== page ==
Entries tagged with “Mabel Scott”.



ARTISTSONGALBUM
Hal Singer & Carl Davis I Feel So GoodHal Singer 1948-1951
Hal SingerDisc Jockey BoogieHal Singer 1948-1951
Wynonie Harris w/ Frank Culley & Hal Singer I Feel That Old Age Coming OnRockin' The Blues
Ruth Brown w/ Freddie MitchellI Would If I CouldI'm A Bad, Bad Girl
Eunice Davis & Freddie Mitchell OrchestraRock Little DaddyBaby, That's Rock 'n' Roll
Freddie Mitchell Rockin' With CoopFreddie Mitchell 1949-1950
Big Joe Turner w/ Sam Taylor In The EveningThe Rhythm & Blues Years
Bull Moose Jackson w/ Sam TaylorCherokee BoogieThe Big Horn: Honkin' And Screamin' Saxophone
Bull Moose Jackson w/ Red PrysiockBig Ten Inch RecordThe R&B Hits Of 1952
Wynonie Harris w/ Red Prysiock -Down Boy DownLovin' Machine
Red Prysock Jump Red, JumpHandclappin' Foot Stompin'
Willis JacksonGood To The BoneFire/Fury Records Story
Eddie Mack w/ Willis Jackson Mercenary PapaEddie Mack 1947-1952
Big Joe Turner w/ Al Sears Ti - Ri – LeeThe Rhythm & Blues Years
Nappy Brown w/ Big Al SearsWell Well Well Baby LaNight Time Is The Right Time
Big Al SearsMarshall PlanThe Big Horn: Honkin' And Screamin' Saxophone
King CurtisMovin' On King's Rock
Mr. Bear & The Bearcats w/ Sam Taylor & King CurtisMr. Bear Comes To TownHonkin' 'N' Hollerin'
Sammy Price w/ King CurtisRib Joint Rib Joint
Ruth Brown w/ Budd JohnsonI KnowRuth Brown 1949-1950
Mabel Scott w/ Budd JohnsonCatch 'Em Young, Treat 'Em Rough, Tell 'Em NothingMabel Scott 1951-1955
Edna McGriff w/ Buddy Lucas Edna's BluesI'm A Bad, Bad Girl
Buddy Lucas High Low JackStill Groove Jumping
Paul “Hucklebuck” WilliamsWomen Are the Root of All Evil Paul Williams Vol. 3 1952-1956
Paul “Hucklebuck” WilliamsThe Hucklebuck (Hucklebuck)Paul Williams Vol. 2 1949-1952
Paul “Hucklebuck” WilliamsYoung Man BluesPaul Williams Vol. 2 1949-1952
Noble “Thin Man” Watts Jookin'Fire/Fury Records
Margie Day w/ Noble “Thin Man” Watts Take Out Your False Teeth DaddyJumpin' The Blues Vol. 2
Eddie “Cleanhead” Vinson w/ Buddy Tate Queen Bee Blues Honk For Texas
Eddie “Cleanhead” Vinson Bald Head Blues Honk For Texas
Eddie “Cleanhead” Vinson Mr. Cleanhead Steps OutHonk For Texas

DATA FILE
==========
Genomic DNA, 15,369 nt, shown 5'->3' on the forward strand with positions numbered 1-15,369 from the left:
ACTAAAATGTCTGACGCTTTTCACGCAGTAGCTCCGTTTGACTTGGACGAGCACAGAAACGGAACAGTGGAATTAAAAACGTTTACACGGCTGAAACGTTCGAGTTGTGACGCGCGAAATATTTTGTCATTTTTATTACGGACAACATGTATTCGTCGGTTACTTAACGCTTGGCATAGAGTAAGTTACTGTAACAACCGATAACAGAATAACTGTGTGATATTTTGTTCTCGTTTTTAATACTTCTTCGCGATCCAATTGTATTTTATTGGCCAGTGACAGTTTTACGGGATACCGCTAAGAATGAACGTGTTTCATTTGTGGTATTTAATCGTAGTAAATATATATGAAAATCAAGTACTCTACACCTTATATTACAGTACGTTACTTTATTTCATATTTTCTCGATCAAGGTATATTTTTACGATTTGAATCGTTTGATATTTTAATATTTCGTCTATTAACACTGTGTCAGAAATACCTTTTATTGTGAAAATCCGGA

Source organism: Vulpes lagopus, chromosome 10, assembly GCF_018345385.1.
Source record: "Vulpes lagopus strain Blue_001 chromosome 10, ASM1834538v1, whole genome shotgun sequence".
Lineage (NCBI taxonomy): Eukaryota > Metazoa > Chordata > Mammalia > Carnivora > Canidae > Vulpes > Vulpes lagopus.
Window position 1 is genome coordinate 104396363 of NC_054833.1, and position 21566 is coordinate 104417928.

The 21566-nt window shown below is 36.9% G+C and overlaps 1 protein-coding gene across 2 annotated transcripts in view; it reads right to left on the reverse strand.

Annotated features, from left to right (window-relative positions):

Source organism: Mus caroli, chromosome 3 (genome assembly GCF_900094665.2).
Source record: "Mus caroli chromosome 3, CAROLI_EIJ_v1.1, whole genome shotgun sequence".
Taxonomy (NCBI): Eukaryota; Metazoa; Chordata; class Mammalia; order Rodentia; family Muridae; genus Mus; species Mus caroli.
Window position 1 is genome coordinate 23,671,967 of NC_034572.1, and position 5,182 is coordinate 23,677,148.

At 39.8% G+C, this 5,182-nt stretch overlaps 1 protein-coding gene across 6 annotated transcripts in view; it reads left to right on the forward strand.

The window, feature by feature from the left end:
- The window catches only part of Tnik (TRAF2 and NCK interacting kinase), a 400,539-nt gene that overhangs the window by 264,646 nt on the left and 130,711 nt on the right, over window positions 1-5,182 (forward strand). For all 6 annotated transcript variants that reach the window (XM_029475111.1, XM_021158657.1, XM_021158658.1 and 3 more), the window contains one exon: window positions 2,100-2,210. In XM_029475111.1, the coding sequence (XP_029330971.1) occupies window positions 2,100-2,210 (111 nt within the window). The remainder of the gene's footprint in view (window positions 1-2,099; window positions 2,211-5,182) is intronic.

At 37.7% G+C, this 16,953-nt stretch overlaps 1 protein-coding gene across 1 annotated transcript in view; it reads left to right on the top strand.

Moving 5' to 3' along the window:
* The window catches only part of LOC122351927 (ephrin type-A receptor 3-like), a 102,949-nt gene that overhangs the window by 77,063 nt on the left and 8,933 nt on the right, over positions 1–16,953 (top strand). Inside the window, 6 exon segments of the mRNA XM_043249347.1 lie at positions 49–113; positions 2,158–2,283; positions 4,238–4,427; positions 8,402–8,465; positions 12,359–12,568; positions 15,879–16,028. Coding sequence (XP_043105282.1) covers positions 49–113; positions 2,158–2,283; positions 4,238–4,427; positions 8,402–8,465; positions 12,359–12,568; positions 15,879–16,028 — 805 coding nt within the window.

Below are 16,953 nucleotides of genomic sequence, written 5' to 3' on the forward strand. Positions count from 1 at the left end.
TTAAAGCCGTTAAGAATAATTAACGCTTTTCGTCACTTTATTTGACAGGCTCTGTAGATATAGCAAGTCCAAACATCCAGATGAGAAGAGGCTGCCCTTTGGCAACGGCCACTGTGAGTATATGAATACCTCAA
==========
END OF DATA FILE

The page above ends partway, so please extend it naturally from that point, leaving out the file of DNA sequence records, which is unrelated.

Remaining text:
Cousin Joe w/ Earl Bostic Fly Hen BluesCousin Joe Vol. 1 1945-1947
Earl BosticLet's Ball Tonight - Part 1Earl Bostic 1945-48
Earl BosticEarl Blows A FuseEarl Bostic Blows a Fuse

Show Notes:

Hal "Cornbread" Singer

Today's show is a part one of our look at some great New York based sax men who's honkin' sound was heard on hundreds of records in the 40's and 50's. This show is one of several sax based shows this year starting a few months ago with a two-part show of Chicago horn men , followed by two spotlighting some great L.A. Horn blowers. Illinois Jacquet is cited as the one who kicked off the era of honkin' sax in 1945 with his famous solo on "Flying Home" while working with Lionel Hampton's band. As Big Jay McNeely said of of the song, "every time we picked up our horns we were just elaborating on that, trying to make it bigger, wilder, give it more swing, more kick. If you want to know where rhythm and blues began, that's it brother."  Today we spin some great honkin' sax records, some cut by the horn men themselves and others featuring their raucous playing behind some great blues singers, both well known and obscure. The records were issued on a myriad of small New York independent labels labels such as Atlas, Derby, Coral,  Apollo, Groove, Fire/Fury, Savoy and bigger players such as King and Atlantic. Along the way we'll hear some exciting instrumentals and hear them back some terrific blues singers, both famous like Wynonie Harris, Big Joe Turner and Ruth Brown, to the obscure such as Eddie Mack, Mr. Bear and Edna McGriff. Among those featured today are legendary horn men such as Hal Singer and Freddie Mitchell who played on countless sessions as well as recording some exciting sides under their own names. Then there were sax men primarily know for their session work such as the prolific Sam “The Man” Taylor, Budd Johnson and Big Al Sears. There were the sax men who led their own bands and were stars in their own right such as Eddie “Cleanhead” Vinson, Paul “Hucklebuck” Williams, Red Prysock, Earl Bostic and Bullmoose Jackson. Others heard today include the incendiary Noble “Thin Man” Watts, the rising star King Curtis, Willis “Gator” Jackson, Buddy Lucas, Frank Culley and others. On part two we'll spin more great tracks by theses sax men as well as hearing form others such as Sil Austin, Buddy Tate, Charlie Singleton and more. We'll provide some background on some of today's artists and fill in details about the rest next week.